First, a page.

SINGAPORE – First-time nominations dominated the shortlist of the Singapore Literature Prize, which will involve the public for the first time in the biennial award’s history.
It was also the first time a publisher filled an entire category, with Epigram Books getting five nominations for English fiction.
The shortlist was revealed on Tuesday (June 19) by the Singapore Book Council, which organises the awards, the oldest ongoing multilingual literary prize in Singapore.
Fifty authors are in the running in the 12 categories, which are fiction, creative non-fiction and poetry in Chinese, English, Malay and Tamil. Each winner will receive a cash prize of $10,000 and a plaque.
The council’s executive director William Phuan says: “In conjunction with the 50th anniversary of the Singapore Book Council this year, we decided to open up the ceremony to the public and invite them to be part of it.”
The prizes will be given out on Aug 6 at the Stephen Riady Auditorium at NTUC Centre. While the public will have no role in deciding the winners, they will be invited to guess the winners and also vote for their favourite book covers. They stand to win books and book vouchers.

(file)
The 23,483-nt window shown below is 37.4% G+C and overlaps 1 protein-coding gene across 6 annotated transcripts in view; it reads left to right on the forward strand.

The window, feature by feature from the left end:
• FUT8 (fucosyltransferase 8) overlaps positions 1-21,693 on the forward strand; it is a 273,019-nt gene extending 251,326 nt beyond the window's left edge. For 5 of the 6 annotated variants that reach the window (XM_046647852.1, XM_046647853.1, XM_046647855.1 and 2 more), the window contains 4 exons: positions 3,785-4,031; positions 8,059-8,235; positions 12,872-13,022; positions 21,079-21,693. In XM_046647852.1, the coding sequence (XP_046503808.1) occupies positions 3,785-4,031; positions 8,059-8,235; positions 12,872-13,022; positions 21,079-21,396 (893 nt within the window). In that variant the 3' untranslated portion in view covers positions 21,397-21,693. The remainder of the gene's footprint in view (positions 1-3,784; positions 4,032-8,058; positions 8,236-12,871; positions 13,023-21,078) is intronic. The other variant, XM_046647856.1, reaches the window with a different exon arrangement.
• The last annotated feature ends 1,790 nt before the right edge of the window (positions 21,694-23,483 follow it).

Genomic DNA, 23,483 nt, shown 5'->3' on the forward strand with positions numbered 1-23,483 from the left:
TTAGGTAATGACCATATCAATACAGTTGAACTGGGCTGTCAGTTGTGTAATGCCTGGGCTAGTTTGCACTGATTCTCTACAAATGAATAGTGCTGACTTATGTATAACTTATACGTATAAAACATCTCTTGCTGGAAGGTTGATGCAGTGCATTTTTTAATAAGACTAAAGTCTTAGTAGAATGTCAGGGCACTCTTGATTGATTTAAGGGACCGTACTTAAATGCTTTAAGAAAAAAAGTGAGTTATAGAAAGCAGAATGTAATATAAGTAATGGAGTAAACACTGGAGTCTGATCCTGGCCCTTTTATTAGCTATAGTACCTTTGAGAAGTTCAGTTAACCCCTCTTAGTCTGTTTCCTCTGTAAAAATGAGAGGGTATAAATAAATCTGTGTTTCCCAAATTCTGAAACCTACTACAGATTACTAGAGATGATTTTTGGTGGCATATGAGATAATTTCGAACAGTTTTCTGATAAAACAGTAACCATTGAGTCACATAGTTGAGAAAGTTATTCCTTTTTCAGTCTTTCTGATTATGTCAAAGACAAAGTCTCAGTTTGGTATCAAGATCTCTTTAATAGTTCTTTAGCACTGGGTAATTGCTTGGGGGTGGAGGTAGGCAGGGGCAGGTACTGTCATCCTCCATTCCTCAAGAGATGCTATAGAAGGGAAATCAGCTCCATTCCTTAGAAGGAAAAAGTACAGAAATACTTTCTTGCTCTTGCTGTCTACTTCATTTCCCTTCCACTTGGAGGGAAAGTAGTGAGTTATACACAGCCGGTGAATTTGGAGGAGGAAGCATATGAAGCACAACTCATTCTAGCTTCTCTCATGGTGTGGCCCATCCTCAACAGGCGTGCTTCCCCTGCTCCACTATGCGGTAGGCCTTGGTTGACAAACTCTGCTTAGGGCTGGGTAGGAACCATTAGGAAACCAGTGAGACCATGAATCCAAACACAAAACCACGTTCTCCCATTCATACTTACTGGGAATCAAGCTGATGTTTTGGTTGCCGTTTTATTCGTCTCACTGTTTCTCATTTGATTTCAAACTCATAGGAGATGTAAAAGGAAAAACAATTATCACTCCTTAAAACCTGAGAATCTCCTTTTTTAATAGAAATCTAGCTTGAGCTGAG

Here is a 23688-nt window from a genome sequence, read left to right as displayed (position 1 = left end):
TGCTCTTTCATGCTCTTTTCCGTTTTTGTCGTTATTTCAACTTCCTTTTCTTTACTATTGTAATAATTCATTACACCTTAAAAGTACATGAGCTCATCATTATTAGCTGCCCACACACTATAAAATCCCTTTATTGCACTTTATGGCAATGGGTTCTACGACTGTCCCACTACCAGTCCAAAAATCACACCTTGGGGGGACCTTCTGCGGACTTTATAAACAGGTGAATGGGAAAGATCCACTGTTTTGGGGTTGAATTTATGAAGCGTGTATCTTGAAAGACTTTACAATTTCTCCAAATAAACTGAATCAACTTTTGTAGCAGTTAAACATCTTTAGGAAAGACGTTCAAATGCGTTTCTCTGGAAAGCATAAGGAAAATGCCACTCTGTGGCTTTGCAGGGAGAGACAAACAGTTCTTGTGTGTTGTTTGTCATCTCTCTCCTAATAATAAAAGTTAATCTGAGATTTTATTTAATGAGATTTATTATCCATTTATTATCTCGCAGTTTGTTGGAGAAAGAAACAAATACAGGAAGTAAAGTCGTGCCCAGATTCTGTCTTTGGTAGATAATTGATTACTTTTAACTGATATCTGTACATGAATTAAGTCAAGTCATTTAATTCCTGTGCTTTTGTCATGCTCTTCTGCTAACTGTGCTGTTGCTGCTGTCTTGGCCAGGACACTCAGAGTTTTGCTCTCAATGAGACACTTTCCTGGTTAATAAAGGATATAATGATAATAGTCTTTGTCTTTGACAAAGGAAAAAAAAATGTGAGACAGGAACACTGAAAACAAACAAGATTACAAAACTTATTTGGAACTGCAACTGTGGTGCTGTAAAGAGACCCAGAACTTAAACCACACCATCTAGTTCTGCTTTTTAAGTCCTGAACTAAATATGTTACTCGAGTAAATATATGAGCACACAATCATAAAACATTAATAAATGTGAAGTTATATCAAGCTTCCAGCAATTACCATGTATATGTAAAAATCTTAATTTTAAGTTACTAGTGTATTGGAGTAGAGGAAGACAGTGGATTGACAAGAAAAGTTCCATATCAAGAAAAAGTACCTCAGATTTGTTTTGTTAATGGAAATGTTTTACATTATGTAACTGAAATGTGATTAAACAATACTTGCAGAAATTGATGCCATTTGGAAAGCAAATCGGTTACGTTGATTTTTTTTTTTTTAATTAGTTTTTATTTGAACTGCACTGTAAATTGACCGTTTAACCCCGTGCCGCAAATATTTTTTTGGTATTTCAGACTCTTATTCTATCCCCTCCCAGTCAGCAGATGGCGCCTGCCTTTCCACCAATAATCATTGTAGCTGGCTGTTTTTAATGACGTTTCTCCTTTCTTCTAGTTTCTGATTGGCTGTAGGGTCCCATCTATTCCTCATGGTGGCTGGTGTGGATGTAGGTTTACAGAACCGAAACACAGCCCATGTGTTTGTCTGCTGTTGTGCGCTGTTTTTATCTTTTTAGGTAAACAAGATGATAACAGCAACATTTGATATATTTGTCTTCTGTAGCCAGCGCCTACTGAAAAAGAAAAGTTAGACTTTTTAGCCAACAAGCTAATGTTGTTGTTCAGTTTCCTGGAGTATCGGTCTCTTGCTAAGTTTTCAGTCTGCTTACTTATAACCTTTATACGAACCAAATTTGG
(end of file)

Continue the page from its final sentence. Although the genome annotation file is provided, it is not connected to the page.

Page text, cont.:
The council will be organising outreach events such as a display of all previous prize-winning titles at the National Library from July 16 to Sept 8.
This year’s 36 judges, with three judging each category, include academics and writers. They range from Books Kinokuniya senior store and merchandising director Kenny Chan for English fiction to poet and author KTM Iqbal for Tamil poetry.
Oxford Professor of Poetry Simon Armitage from Britain was one of the judges for English poetry, alongside local poets Alfian Sa’at and Pooja Nansi.
Of the shortlisted authors, 32 made the cut for the first time, including The Straits Times United States bureau chief Nirmal Ghosh, for his non-fiction book Unquiet Kingdom about Thailand’s tumultuous political transition; Charmaine Leung’s memoir 17A Keong Saik Road, about growing up as the daughter of a brothel owner; and two books in Malay by Farihan Bahron.
Farihan, 39, has been writing for 20 or so years but these are his first nominations. He was shortlisted for his speculative short story collection Avatar’s Wrath and poetry book Finger-Pointing Expert.
“I’m excited just to be acknowledged,” says the co-owner of publisher Unggun Creative. “I hope after this to progress to the next level, to work in more fields such as translation.”
“It’s completely unexpected,” says Leung, 46, of the nomination. “It was a personal story about old Singapore. To be shortlisted is like already winning and I feel really privileged.”
Publisher Epigram Books, which was responsible for the English fiction winners for the last two awards, published all five nominees in the English fiction category this year. It is the first time a publisher has filled a prize category entirely.
Read Olivia Ho’s full article via The Straits Times.
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